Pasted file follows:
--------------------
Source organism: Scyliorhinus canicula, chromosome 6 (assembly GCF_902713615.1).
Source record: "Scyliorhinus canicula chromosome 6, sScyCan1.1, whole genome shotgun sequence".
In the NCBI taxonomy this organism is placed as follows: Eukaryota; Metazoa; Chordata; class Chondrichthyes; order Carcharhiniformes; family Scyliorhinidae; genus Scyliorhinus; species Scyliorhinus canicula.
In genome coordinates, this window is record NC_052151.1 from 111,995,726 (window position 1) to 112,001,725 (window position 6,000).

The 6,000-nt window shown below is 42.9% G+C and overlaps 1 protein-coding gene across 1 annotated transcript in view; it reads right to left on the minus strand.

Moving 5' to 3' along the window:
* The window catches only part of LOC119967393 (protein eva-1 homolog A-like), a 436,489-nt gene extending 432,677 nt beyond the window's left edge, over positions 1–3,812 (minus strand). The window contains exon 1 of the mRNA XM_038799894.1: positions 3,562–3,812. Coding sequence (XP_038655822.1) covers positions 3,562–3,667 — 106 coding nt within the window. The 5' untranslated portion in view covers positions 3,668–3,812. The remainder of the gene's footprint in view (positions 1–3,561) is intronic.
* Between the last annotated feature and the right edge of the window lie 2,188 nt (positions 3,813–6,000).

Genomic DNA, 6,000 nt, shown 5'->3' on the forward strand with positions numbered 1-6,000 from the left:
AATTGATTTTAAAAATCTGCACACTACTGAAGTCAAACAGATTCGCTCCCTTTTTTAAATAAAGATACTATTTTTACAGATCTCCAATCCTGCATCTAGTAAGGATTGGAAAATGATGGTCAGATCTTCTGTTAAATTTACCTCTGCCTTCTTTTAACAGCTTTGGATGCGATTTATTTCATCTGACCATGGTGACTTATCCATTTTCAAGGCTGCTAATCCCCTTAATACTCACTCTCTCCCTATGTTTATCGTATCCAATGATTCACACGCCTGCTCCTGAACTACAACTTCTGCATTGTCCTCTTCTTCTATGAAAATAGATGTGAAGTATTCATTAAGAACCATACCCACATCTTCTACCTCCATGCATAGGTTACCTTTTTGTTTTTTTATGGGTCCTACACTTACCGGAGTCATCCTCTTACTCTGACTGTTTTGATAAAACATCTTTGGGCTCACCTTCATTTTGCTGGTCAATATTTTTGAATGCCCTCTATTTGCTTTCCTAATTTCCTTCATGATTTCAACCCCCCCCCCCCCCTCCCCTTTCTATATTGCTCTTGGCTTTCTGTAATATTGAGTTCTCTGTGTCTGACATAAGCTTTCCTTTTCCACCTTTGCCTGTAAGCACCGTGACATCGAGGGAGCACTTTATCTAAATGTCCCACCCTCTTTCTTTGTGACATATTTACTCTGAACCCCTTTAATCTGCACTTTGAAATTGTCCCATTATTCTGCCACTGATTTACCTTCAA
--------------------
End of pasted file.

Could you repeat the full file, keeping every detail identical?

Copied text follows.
Source organism: Scyliorhinus canicula, chromosome 6 (assembly GCF_902713615.1).
Source record: "Scyliorhinus canicula chromosome 6, sScyCan1.1, whole genome shotgun sequence".
In the NCBI taxonomy this organism is placed as follows: Eukaryota; Metazoa; Chordata; class Chondrichthyes; order Carcharhiniformes; family Scyliorhinidae; genus Scyliorhinus; species Scyliorhinus canicula.
In genome coordinates, this window is record NC_052151.1 from 111,995,726 (window position 1) to 112,001,725 (window position 6,000).

The 6,000-nt window shown below is 42.9% G+C and overlaps 1 protein-coding gene across 1 annotated transcript in view; it reads right to left on the minus strand.

Moving 5' to 3' along the window:
* The window catches only part of LOC119967393 (protein eva-1 homolog A-like), a 436,489-nt gene extending 432,677 nt beyond the window's left edge, over positions 1–3,812 (minus strand). The window contains exon 1 of the mRNA XM_038799894.1: positions 3,562–3,812. Coding sequence (XP_038655822.1) covers positions 3,562–3,667 — 106 coding nt within the window. The 5' untranslated portion in view covers positions 3,668–3,812. The remainder of the gene's footprint in view (positions 1–3,561) is intronic.
* Between the last annotated feature and the right edge of the window lie 2,188 nt (positions 3,813–6,000).

Genomic DNA, 6,000 nt, shown 5'->3' on the forward strand with positions numbered 1-6,000 from the left:
AATTGATTTTAAAAATCTGCACACTACTGAAGTCAAACAGATTCGCTCCCTTTTTTAAATAAAGATACTATTTTTACAGATCTCCAATCCTGCATCTAGTAAGGATTGGAAAATGATGGTCAGATCTTCTGTTAAATTTACCTCTGCCTTCTTTTAACAGCTTTGGATGCGATTTATTTCATCTGACCATGGTGACTTATCCATTTTCAAGGCTGCTAATCCCCTTAATACTCACTCTCTCCCTATGTTTATCGTATCCAATGATTCACACGCCTGCTCCTGAACTACAACTTCTGCATTGTCCTCTTCTTCTATGAAAATAGATGTGAAGTATTCATTAAGAACCATACCCACATCTTCTACCTCCATGCATAGGTTACCTTTTTGTTTTTTTATGGGTCCTACACTTACCGGAGTCATCCTCTTACTCTGACTGTTTTGATAAAACATCTTTGGGCTCACCTTCATTTTGCTGGTCAATATTTTTGAATGCCCTCTATTTGCTTTCCTAATTTCCTTCATGATTTCAACCCCCCCCCCCCCCTCCCCTTTCTATATTGCTCTTGGCTTTCTGTAATATTGAGTTCTCTGTGTCTGACATAAGCTTTCCTTTTCCACCTTTGCCTGTAAGCACCGTGACATCGAGGGAGCACTTTATCTAAATGTCCCACCCTCTTTCTTTGTGACATATTTACTCTGAACCCCTTTAATCTGCACTTTGAAATTGTCCCATTATTCTGCCACTGATTTACCTTCAA